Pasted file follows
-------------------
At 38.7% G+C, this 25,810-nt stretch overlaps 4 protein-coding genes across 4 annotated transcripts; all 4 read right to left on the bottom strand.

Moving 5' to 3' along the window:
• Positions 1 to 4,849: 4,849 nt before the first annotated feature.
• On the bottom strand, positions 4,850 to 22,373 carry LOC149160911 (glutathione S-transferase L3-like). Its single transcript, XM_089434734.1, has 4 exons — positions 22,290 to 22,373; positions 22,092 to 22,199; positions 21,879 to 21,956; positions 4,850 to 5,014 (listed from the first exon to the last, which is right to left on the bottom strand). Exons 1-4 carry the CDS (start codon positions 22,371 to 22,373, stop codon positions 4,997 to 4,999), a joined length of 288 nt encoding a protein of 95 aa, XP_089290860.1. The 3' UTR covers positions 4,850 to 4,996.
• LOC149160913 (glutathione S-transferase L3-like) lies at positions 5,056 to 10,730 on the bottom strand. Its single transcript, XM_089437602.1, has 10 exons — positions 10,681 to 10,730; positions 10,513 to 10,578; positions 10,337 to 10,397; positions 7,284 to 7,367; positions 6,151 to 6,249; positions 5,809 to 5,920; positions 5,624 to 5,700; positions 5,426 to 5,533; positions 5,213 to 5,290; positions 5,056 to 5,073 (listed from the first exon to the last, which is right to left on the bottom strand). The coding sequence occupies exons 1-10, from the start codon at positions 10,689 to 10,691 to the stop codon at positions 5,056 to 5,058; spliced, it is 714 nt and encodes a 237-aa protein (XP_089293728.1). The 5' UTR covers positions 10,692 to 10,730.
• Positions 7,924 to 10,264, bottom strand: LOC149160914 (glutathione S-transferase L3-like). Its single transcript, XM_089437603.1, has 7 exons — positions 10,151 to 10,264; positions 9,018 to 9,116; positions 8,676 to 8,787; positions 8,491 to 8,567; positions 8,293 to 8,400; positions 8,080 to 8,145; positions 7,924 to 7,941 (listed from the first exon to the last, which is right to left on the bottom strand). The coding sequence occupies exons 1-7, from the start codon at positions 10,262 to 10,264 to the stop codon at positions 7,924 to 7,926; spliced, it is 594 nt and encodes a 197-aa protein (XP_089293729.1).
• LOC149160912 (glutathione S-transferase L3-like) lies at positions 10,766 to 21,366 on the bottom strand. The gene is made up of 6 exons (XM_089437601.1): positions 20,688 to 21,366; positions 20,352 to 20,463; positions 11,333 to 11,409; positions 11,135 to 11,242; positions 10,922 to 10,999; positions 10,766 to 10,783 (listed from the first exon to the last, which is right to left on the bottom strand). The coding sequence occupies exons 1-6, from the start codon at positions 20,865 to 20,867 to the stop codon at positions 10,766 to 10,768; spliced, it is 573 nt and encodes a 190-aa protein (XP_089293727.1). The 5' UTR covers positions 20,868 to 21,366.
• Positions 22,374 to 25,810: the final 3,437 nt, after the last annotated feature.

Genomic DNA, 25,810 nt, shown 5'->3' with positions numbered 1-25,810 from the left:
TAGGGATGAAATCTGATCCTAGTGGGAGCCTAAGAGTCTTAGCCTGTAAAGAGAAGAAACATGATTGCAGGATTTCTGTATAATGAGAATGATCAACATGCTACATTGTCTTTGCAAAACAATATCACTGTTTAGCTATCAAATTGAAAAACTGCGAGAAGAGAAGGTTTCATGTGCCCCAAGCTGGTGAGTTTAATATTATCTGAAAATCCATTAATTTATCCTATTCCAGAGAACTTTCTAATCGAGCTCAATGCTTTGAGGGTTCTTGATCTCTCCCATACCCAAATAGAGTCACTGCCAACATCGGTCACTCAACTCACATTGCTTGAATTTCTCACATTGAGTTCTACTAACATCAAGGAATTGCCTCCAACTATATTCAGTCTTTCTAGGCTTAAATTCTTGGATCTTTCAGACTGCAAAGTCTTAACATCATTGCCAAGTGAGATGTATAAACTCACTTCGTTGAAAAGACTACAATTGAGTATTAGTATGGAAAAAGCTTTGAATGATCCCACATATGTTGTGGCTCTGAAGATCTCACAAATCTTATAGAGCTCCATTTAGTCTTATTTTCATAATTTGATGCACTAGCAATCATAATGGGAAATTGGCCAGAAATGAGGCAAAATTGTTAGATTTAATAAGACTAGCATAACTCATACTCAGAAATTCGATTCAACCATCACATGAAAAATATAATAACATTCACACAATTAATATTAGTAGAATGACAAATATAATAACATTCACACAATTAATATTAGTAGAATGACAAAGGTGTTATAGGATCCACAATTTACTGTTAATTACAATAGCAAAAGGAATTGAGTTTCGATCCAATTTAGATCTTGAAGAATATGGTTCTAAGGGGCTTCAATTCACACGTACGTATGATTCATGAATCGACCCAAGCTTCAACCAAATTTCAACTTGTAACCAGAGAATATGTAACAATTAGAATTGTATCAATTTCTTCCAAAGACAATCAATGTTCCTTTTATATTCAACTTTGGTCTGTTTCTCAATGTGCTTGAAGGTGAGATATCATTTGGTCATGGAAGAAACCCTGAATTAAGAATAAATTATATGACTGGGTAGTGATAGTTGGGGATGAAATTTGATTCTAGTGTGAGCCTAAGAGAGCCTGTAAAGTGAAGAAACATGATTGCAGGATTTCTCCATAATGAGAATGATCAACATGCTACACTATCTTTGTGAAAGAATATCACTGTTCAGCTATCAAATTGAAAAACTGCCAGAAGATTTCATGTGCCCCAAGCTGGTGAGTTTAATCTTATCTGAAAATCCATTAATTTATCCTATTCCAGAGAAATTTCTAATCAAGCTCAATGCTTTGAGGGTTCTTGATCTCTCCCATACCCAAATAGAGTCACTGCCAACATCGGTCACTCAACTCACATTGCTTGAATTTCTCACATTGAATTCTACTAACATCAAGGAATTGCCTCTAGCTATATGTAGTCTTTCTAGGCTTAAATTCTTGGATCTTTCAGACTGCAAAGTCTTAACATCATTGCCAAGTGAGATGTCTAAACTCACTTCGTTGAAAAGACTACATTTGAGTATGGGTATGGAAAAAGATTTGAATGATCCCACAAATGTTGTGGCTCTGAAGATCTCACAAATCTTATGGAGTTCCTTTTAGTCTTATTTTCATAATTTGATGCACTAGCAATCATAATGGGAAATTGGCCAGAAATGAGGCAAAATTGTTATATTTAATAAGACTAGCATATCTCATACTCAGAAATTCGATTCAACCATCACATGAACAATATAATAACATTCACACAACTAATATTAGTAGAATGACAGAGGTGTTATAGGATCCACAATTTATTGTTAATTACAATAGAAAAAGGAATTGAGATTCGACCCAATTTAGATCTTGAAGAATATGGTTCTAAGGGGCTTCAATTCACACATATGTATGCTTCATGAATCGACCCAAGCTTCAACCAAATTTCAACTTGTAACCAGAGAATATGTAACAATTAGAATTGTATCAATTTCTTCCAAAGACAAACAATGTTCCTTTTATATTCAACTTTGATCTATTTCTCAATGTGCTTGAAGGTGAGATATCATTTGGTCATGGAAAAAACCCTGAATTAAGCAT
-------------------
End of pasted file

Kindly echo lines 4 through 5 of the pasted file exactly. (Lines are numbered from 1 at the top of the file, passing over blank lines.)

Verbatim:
• On the bottom strand, positions 4,850 to 22,373 carry LOC149160911 (glutathione S-transferase L3-like). Its single transcript, XM_089434734.1, has 4 exons — positions 22,290 to 22,373; positions 22,092 to 22,199; positions 21,879 to 21,956; positions 4,850 to 5,014 (listed from the first exon to the last, which is right to left on the bottom strand). Exons 1-4 carry the CDS (start codon positions 22,371 to 22,373, stop codon positions 4,997 to 4,999), a joined length of 288 nt encoding a protein of 95 aa, XP_089290860.1. The 3' UTR covers positions 4,850 to 4,996.
• LOC149160913 (glutathione S-transferase L3-like) lies at positions 5,056 to 10,730 on the bottom strand. Its single transcript, XM_089437602.1, has 10 exons — positions 10,681 to 10,730; positions 10,513 to 10,578; positions 10,337 to 10,397; positions 7,284 to 7,367; positions 6,151 to 6,249; positions 5,809 to 5,920; positions 5,624 to 5,700; positions 5,426 to 5,533; positions 5,213 to 5,290; positions 5,056 to 5,073 (listed from the first exon to the last, which is right to left on the bottom strand). The coding sequence occupies exons 1-10, from the start codon at positions 10,689 to 10,691 to the stop codon at positions 5,056 to 5,058; spliced, it is 714 nt and encodes a 237-aa protein (XP_089293728.1). The 5' UTR covers positions 10,692 to 10,730.